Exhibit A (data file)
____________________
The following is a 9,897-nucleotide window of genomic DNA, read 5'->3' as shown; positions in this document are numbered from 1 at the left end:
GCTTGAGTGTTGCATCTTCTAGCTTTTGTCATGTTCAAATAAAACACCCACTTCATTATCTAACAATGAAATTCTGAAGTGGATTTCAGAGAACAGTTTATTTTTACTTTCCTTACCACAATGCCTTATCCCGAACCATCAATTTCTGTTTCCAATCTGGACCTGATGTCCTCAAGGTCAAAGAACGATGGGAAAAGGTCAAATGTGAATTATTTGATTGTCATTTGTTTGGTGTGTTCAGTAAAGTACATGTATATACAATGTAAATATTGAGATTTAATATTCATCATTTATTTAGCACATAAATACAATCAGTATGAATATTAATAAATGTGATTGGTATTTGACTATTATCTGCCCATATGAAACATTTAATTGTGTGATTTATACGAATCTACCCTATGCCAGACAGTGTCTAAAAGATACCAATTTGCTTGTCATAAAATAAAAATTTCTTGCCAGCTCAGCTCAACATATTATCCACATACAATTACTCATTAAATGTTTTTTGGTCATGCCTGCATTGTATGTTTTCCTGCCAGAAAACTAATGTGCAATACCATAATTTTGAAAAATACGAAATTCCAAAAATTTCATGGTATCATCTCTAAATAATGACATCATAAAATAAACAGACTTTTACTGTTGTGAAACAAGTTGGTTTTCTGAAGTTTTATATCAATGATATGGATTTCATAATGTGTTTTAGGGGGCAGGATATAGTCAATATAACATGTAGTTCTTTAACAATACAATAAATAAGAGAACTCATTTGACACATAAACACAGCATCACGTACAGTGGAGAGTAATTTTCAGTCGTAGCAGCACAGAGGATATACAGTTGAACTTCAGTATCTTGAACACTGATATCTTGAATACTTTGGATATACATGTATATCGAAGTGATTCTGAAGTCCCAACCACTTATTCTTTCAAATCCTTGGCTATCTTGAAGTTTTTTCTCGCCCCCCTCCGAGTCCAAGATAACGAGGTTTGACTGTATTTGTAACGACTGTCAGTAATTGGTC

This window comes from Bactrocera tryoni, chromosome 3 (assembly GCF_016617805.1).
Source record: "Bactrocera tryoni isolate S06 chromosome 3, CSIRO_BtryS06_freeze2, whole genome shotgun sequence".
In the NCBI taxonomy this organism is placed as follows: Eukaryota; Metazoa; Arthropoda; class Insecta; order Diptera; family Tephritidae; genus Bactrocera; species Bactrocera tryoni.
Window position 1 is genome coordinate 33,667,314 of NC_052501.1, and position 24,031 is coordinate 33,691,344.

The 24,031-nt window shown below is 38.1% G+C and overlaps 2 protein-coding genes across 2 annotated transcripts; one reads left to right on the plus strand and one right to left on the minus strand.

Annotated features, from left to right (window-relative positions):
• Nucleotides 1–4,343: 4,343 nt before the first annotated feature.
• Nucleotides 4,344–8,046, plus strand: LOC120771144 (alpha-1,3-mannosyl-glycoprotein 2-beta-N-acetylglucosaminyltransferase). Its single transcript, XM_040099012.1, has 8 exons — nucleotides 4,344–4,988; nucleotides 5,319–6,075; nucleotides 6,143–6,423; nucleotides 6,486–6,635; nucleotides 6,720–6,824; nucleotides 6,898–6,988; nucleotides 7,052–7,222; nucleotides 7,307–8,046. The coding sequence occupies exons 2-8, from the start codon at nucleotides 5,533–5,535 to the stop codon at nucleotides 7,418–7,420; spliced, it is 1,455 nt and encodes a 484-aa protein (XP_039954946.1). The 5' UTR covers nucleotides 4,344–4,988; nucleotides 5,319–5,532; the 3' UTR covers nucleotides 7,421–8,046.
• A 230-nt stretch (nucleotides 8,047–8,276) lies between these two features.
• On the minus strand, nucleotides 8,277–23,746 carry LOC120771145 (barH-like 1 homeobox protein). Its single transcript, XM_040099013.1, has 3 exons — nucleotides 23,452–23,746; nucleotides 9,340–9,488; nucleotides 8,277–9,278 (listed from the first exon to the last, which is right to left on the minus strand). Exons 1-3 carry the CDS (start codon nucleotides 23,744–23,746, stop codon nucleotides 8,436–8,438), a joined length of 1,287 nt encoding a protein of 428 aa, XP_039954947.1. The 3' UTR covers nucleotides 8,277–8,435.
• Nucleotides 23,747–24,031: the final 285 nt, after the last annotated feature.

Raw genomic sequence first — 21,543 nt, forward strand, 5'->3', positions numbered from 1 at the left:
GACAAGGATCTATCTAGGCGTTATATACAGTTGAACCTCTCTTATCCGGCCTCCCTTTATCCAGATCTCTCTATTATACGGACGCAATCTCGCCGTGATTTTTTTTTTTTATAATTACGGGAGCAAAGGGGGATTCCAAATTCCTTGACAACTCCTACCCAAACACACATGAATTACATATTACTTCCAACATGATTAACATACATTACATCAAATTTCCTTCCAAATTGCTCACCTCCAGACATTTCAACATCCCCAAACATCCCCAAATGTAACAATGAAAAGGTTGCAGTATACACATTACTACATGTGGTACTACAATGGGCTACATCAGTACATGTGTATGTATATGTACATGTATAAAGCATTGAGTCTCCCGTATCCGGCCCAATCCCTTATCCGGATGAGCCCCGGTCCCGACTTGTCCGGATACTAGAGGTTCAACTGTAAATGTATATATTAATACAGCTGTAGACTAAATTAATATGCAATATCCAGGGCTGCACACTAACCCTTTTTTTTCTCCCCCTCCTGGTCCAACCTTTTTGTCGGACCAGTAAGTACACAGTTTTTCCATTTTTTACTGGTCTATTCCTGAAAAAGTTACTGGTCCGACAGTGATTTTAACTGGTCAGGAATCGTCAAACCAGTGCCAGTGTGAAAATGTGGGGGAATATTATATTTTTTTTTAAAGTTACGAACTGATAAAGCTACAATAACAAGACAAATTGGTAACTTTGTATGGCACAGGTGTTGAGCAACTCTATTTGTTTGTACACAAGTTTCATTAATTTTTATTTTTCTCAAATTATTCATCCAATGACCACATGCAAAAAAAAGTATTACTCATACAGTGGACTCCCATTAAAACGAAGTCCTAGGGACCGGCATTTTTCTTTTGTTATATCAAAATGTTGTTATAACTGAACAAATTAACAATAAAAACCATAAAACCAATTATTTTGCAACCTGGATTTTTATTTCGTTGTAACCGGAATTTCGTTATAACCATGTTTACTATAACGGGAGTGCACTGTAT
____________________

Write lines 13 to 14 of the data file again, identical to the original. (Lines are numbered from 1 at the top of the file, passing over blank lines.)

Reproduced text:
• Nucleotides 23,747–24,031: the final 285 nt, after the last annotated feature.

Raw genomic sequence first — 21,543 nt, forward strand, 5'->3', positions numbered from 1 at the left: